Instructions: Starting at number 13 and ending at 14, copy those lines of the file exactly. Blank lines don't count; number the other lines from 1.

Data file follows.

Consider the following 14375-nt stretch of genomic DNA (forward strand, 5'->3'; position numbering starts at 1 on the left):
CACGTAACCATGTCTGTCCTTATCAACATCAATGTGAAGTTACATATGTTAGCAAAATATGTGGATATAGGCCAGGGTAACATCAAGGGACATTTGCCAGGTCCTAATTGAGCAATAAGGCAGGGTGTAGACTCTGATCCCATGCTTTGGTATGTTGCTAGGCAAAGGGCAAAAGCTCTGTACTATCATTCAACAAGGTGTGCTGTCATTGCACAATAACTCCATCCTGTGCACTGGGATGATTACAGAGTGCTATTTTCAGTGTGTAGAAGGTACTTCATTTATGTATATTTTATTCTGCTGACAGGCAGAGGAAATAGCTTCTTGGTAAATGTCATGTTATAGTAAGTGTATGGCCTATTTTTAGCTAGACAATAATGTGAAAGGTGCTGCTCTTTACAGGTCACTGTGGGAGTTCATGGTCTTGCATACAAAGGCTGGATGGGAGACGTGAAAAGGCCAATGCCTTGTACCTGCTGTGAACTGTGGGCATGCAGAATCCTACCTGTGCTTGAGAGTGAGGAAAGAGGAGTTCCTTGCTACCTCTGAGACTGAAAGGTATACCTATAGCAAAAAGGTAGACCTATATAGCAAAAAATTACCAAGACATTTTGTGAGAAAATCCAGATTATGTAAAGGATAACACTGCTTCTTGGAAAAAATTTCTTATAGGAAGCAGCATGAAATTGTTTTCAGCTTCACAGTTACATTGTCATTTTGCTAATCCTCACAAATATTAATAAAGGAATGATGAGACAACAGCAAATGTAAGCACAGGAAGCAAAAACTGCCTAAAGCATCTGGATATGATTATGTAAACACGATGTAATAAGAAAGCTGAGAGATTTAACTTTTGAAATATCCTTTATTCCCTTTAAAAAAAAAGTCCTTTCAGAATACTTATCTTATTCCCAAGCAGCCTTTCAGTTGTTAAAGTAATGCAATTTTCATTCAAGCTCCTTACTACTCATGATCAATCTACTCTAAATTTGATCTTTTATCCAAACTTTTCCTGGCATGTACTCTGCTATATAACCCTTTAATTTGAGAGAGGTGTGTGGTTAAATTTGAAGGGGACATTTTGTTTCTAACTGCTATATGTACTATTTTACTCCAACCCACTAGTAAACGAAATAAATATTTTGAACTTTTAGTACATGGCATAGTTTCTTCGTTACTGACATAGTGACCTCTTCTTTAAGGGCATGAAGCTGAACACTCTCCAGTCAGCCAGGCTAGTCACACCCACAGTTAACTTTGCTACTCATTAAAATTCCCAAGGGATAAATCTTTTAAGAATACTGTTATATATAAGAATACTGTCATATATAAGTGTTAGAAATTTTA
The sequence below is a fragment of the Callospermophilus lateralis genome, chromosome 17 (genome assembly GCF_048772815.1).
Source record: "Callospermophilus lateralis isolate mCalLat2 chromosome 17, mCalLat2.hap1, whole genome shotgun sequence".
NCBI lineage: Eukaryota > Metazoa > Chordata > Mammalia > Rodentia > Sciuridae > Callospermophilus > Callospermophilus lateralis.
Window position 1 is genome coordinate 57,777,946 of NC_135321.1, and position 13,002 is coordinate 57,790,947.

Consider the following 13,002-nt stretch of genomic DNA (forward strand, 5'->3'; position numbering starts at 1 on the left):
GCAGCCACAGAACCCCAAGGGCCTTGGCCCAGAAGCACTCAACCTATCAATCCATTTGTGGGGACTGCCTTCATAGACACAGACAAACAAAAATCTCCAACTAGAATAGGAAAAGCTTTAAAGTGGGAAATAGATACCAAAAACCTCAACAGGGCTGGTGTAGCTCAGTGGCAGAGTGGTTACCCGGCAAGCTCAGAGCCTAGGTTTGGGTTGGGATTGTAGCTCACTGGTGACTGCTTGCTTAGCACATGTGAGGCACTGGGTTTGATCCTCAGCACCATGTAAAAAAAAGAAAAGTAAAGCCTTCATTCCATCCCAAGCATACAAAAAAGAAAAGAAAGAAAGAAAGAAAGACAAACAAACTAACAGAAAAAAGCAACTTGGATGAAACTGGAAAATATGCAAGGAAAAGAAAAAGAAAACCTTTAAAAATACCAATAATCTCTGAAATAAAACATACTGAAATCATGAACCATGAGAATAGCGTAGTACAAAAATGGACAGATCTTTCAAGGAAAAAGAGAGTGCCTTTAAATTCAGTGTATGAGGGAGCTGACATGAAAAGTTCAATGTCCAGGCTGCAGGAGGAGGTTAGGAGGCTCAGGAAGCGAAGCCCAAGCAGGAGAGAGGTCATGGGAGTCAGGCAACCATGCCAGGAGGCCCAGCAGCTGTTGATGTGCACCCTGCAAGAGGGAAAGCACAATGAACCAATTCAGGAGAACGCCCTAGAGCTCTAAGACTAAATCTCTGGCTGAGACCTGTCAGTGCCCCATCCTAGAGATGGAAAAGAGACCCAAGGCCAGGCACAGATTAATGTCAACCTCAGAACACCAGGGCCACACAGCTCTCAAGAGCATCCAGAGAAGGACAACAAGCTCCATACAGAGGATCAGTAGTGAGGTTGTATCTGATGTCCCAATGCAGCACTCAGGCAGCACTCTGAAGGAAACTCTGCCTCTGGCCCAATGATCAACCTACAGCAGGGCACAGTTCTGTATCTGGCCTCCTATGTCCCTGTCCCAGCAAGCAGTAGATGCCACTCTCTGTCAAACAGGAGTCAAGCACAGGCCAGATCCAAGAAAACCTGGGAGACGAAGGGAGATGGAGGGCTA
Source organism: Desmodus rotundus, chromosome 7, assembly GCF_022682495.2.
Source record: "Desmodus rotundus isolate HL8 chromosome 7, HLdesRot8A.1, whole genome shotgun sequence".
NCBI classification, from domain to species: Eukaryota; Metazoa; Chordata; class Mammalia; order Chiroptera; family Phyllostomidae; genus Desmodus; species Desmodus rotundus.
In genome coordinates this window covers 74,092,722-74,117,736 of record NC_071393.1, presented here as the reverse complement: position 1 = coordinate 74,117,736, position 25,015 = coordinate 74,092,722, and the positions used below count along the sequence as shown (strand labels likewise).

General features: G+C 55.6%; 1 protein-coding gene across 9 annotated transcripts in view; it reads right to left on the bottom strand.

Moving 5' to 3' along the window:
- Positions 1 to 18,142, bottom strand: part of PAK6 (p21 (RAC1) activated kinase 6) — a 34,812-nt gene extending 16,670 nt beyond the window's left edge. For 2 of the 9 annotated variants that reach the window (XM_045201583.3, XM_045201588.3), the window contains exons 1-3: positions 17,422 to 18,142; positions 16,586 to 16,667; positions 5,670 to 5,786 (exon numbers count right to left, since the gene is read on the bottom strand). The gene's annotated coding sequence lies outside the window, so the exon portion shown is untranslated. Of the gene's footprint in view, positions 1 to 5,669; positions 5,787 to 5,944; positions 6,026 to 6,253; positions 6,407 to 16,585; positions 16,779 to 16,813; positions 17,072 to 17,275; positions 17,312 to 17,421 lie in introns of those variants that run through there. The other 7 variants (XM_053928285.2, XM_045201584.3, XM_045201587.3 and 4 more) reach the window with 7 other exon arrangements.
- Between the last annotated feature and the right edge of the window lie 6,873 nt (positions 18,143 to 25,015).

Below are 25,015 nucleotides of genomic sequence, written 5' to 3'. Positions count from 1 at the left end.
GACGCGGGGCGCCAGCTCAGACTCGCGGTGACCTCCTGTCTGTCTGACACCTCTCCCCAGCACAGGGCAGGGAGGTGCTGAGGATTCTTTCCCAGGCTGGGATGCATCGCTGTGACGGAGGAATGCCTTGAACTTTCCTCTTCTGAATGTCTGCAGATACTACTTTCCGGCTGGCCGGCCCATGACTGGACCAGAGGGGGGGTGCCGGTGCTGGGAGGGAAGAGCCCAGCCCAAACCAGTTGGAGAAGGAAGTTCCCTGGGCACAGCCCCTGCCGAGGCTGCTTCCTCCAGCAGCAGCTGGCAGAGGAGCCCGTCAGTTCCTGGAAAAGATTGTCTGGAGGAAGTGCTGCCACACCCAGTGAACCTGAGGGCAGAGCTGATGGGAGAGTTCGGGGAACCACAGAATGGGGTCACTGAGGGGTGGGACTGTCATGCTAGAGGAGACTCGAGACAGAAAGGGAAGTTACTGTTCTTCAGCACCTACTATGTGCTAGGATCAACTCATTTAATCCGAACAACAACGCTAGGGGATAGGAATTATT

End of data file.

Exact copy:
General features: G+C 55.6%; 1 protein-coding gene across 9 annotated transcripts in view; it reads right to left on the bottom strand.

Moving 5' to 3' along the window: